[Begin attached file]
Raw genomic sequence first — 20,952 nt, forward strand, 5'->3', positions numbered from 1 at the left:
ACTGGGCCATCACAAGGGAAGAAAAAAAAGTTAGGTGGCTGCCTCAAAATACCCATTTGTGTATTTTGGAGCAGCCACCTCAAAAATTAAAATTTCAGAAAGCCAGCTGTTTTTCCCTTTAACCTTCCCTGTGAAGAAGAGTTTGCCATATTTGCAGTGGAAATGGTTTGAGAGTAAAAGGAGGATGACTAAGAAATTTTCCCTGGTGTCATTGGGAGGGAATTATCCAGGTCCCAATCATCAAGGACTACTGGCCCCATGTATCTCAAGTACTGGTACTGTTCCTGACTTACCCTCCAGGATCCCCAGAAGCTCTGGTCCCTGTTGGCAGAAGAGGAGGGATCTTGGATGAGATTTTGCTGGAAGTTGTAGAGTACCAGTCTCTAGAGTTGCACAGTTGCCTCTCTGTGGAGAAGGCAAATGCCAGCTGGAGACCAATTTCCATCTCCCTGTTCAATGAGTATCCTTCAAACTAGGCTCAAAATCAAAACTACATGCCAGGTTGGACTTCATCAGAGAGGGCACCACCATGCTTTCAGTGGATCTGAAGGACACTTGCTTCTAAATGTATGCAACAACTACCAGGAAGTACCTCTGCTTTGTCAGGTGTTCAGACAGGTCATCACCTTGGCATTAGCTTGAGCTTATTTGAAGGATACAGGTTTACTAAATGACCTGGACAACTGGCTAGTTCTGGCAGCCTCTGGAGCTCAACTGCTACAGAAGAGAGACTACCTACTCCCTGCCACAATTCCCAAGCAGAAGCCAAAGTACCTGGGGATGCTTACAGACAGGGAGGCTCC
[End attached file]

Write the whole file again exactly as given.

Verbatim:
Raw genomic sequence first — 20,952 nt, forward strand, 5'->3', positions numbered from 1 at the left:
ACTGGGCCATCACAAGGGAAGAAAAAAAAGTTAGGTGGCTGCCTCAAAATACCCATTTGTGTATTTTGGAGCAGCCACCTCAAAAATTAAAATTTCAGAAAGCCAGCTGTTTTTCCCTTTAACCTTCCCTGTGAAGAAGAGTTTGCCATATTTGCAGTGGAAATGGTTTGAGAGTAAAAGGAGGATGACTAAGAAATTTTCCCTGGTGTCATTGGGAGGGAATTATCCAGGTCCCAATCATCAAGGACTACTGGCCCCATGTATCTCAAGTACTGGTACTGTTCCTGACTTACCCTCCAGGATCCCCAGAAGCTCTGGTCCCTGTTGGCAGAAGAGGAGGGATCTTGGATGAGATTTTGCTGGAAGTTGTAGAGTACCAGTCTCTAGAGTTGCACAGTTGCCTCTCTGTGGAGAAGGCAAATGCCAGCTGGAGACCAATTTCCATCTCCCTGTTCAATGAGTATCCTTCAAACTAGGCTCAAAATCAAAACTACATGCCAGGTTGGACTTCATCAGAGAGGGCACCACCATGCTTTCAGTGGATCTGAAGGACACTTGCTTCTAAATGTATGCAACAACTACCAGGAAGTACCTCTGCTTTGTCAGGTGTTCAGACAGGTCATCACCTTGGCATTAGCTTGAGCTTATTTGAAGGATACAGGTTTACTAAATGACCTGGACAACTGGCTAGTTCTGGCAGCCTCTGGAGCTCAACTGCTACAGAAGAGAGACTACCTACTCCCTGCCACAATTCCCAAGCAGAAGCCAAAGTACCTGGGGATGCTTACAGACAGGGAGGCTCC